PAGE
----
This, I understand, is a rare opportunity. The center has had summer English Camp, or 영어 켐프 "Yeong-O Camp," but never with the benefit of a native English speaker. It's still strange to me that Native English is a valuable skill, but I was really excited to help out however I could. Thankfully, Myeong-Ju Unni, the director's daughter, was in charge. I may know how to speak English, but I'm still a far cry from teaching it with any real skill. The camp was 3 days long, with a wide variety of activities to get the kids playing with English. The kids were divided into teams, competing for fake dollars to be used at the marketplace on the last day. Phonics lessons were reinforced with Bingo games, vocab with charades. They had cooking lessons, trips to the pharmacy (really), and music class.

As you probably know, I have never been very musical. I quit violin when we had to start private lessons, and I was probably the best lip-sync-er in the Cherub Choir at church. Nevertheless, I was put in charge of planning and leading music class. My first reaction was that of mild terror, but it really got better from there. (I was also not alone - having co-teachers is great!) We learned two classic songs during camp: the Hokey Pokey, and Old McDonald. The singing was a little unorthodox with lyrics such as "everybody MOO MOO" (everybody WAS mooing...) - but the kids got super into the music. One of my greatest triumphs was seeing the surly kid dubbed "Tiny Old Man," grooving to the Hokey Pokey. (He denied it later, but I have evidence.) My students populated Old McDonald's farm with their classmates ("with a noona here and a noona there!") and those songs are still stuck in my head. All together, a great success.

They're doing the Hokey Pokey, I swear. Tiny Old Man is wearing the red belt.

 My second project was to prepare the cooking lesson. Each team had a recipe for sandwiches and hot chocolate, with specific instructions they would follow to get more points. I built for them a ham sandwich with cheese, lettuce, mayo... but what if they don't like mayo? We should add jam so the kids will actually eat the sandwiches. Jam? Did I hear that right? Does "jam" mean the same in Korean? Yep. I don't know if I'll ever do it again, but that ham, cheese, and jam sandwich was pretty darn tasty. The kids thought so, too, and I was reminded not to be so critical when things don't look "normal" to me. Who knew sandwiches could be so eye-opening?

Hard at work, making cheese-lettuce-mayo-jam sandwiches.

Another fun station was the pharmacy, which provided Jelly Belly "medicine" as a small reward for doing well during the lessons. The kids also reviewed their colors, and had to describe their requests. In preparation, we sorted two tubs of Jelly Belly by flavor, a task that was strangely relaxing. I happen to love the beans, so I'm proud of myself for leaving some for the kids! It was also a nice chance to get to know the other volunteers, Reverend Kim's granddaughters, both fairly close to my age. The kids went nuts for the pharmacy and they came back for more on Market Day.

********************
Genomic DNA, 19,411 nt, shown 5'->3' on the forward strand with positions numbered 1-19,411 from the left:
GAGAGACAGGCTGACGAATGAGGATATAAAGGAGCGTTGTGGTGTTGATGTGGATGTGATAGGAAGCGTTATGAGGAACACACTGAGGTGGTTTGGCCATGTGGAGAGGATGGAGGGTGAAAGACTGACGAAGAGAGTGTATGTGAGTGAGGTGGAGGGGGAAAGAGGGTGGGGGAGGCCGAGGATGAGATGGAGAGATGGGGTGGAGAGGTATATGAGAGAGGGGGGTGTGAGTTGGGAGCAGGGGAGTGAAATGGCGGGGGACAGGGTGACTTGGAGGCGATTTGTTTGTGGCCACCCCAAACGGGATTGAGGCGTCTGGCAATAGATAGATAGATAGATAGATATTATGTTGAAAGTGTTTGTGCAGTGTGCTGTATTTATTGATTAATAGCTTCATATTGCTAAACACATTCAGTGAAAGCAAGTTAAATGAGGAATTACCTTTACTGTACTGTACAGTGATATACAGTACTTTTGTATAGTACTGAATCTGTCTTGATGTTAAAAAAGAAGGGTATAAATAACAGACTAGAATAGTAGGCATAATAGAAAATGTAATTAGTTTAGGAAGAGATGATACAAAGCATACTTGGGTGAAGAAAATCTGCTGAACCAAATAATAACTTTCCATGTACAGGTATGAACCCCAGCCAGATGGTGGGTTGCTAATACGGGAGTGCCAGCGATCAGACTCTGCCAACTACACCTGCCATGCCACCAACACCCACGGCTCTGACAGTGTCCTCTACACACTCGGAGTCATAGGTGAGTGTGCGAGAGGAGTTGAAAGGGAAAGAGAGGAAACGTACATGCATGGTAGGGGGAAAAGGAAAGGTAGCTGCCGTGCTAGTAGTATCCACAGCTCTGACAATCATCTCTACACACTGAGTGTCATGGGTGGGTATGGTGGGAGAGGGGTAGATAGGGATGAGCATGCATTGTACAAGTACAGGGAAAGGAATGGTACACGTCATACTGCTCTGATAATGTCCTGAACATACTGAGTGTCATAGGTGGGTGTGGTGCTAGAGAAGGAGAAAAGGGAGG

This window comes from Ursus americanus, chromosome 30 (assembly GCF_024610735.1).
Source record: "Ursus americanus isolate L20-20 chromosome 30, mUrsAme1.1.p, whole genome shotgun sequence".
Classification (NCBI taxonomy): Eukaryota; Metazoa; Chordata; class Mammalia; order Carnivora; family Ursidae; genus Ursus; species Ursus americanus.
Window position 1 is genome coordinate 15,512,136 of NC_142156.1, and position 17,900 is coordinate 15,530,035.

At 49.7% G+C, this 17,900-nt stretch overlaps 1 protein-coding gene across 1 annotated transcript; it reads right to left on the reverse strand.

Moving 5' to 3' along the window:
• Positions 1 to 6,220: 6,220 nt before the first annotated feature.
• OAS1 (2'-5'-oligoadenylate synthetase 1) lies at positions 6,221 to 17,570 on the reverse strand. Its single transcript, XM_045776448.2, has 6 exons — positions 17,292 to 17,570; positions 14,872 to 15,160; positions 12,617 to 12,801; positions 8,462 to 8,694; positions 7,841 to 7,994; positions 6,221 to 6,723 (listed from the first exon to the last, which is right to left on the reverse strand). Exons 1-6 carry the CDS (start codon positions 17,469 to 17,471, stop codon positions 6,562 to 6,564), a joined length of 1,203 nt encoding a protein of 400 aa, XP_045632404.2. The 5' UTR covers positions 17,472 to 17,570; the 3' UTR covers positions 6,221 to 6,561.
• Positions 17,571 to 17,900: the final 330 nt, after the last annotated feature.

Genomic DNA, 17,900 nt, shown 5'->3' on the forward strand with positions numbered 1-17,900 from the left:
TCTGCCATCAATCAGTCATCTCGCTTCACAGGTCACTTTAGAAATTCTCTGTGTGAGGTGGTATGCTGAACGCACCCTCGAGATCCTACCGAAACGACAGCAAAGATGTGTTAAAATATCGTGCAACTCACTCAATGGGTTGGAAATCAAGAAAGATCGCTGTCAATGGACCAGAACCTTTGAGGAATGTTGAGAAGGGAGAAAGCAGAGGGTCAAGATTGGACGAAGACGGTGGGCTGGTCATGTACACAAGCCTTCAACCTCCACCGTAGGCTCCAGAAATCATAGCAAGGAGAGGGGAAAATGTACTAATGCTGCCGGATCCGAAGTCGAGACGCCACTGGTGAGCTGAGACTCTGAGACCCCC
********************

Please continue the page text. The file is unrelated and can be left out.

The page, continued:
Which of the 7 light-oranges did you mean?

What a Market Day it was! The kids were all loaded by the evening of the last day, and there were plenty of opportunities to blow that cash. They bought dinner, stationery, toys, accessories, and snacks. As is the case in the best markets, they had to haggle: sing an English song, and maybe I'll knock down the price. (You do the hokey pokey and you... turp yamerp amutter? I don't think so!) Most importantly, it was clear that the kids had fun. They felt pretty good about their English, too, as well they should.

I want to keep things up now that things are back to normal, especially since Korean class is over and I have more time on my hands. I'm also going to Beobdong more now: every Wednesday, I spend the afternoon with the kids without the pressure of class. I'm excited about this new routine, and English Camp was an excellent start to the rest of my time here. I'll have more stories soon!

 More highlights from camp:

Doesn't every Hokey Pokey end in a brawl?

Our cat, singing his heart out. Or cursing my stupid camera.

Vocab charades!

The snack market. Look at those prices!

Surprisingly scrumptious star-shaped sandwiches.


Ta-da! Job well done, guys.

Wednesday, December 21, 2011

Are you ok? (part 2)

Long story short, the answer is still yes!

I found out about Kim Jong-Il's death over Facebook, when a concerned and curious friend wanted to know how people were reacting in South Korea. Surprisingly, that's still not a question I can answer.

There was talk about the news at work on Monday--some of the kids had heard things. Something about "leader," something about "dead."

In the middle of one of my lessons, my kids got really hyped up. They apparently had a distressing "realization" about the subject of this news.

"Teacher! Obama! Obama!"

Thankfully another teacher was able to explain things, but that got me wondering: what will that day look like from a few years in the future? How will those kids remember it, if at all? What about the other teachers, other average Korean adults? How will we remember it? I suppose I have to wait to find out. Until then, I'll be paying more attention to how people in this country are thinking, feeling, behaving. Right now, everything seems normal on this college campus.

I'll let you know if anything changes, but for now rest assured that things are continuing as usual over here. Now  back to studying for finals!